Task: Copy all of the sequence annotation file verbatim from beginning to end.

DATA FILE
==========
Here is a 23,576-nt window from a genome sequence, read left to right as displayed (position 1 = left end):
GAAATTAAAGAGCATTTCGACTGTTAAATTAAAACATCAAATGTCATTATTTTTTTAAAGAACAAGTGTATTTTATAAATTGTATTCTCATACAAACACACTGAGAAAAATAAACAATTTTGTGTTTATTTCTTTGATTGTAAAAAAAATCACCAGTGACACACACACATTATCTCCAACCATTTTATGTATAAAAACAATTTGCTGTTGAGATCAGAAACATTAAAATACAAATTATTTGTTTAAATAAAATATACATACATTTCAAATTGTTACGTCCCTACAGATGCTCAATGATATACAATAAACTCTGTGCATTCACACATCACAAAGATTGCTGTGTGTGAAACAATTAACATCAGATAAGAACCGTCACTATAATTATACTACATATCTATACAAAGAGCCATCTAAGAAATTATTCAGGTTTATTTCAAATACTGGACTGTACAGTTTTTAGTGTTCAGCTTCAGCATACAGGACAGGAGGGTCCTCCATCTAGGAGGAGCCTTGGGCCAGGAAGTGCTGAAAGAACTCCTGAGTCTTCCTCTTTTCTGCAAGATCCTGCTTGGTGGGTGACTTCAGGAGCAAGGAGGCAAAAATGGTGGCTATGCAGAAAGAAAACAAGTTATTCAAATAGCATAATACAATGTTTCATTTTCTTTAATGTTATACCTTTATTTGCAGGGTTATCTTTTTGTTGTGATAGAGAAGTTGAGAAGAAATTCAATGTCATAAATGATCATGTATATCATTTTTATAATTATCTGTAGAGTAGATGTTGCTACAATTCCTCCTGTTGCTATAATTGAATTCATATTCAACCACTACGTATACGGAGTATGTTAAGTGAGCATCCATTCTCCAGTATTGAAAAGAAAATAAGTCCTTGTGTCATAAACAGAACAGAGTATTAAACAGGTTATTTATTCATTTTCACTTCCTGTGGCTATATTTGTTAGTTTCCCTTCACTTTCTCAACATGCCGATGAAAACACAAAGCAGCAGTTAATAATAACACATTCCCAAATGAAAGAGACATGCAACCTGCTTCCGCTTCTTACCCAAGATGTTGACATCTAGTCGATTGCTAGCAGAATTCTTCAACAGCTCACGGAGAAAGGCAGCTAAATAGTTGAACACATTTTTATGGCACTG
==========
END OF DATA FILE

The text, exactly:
Here is a 23,576-nt window from a genome sequence, read left to right as displayed (position 1 = left end):
GAAATTAAAGAGCATTTCGACTGTTAAATTAAAACATCAAATGTCATTATTTTTTTAAAGAACAAGTGTATTTTATAAATTGTATTCTCATACAAACACACTGAGAAAAATAAACAATTTTGTGTTTATTTCTTTGATTGTAAAAAAAATCACCAGTGACACACACACATTATCTCCAACCATTTTATGTATAAAAACAATTTGCTGTTGAGATCAGAAACATTAAAATACAAATTATTTGTTTAAATAAAATATACATACATTTCAAATTGTTACGTCCCTACAGATGCTCAATGATATACAATAAACTCTGTGCATTCACACATCACAAAGATTGCTGTGTGTGAAACAATTAACATCAGATAAGAACCGTCACTATAATTATACTACATATCTATACAAAGAGCCATCTAAGAAATTATTCAGGTTTATTTCAAATACTGGACTGTACAGTTTTTAGTGTTCAGCTTCAGCATACAGGACAGGAGGGTCCTCCATCTAGGAGGAGCCTTGGGCCAGGAAGTGCTGAAAGAACTCCTGAGTCTTCCTCTTTTCTGCAAGATCCTGCTTGGTGGGTGACTTCAGGAGCAAGGAGGCAAAAATGGTGGCTATGCAGAAAGAAAACAAGTTATTCAAATAGCATAATACAATGTTTCATTTTCTTTAATGTTATACCTTTATTTGCAGGGTTATCTTTTTGTTGTGATAGAGAAGTTGAGAAGAAATTCAATGTCATAAATGATCATGTATATCATTTTTATAATTATCTGTAGAGTAGATGTTGCTACAATTCCTCCTGTTGCTATAATTGAATTCATATTCAACCACTACGTATACGGAGTATGTTAAGTGAGCATCCATTCTCCAGTATTGAAAAGAAAATAAGTCCTTGTGTCATAAACAGAACAGAGTATTAAACAGGTTATTTATTCATTTTCACTTCCTGTGGCTATATTTGTTAGTTTCCCTTCACTTTCTCAACATGCCGATGAAAACACAAAGCAGCAGTTAATAATAACACATTCCCAAATGAAAGAGACATGCAACCTGCTTCCGCTTCTTACCCAAGATGTTGACATCTAGTCGATTGCTAGCAGAATTCTTCAACAGCTCACGGAGAAAGGCAGCTAAATAGTTGAACACATTTTTATGGCACTG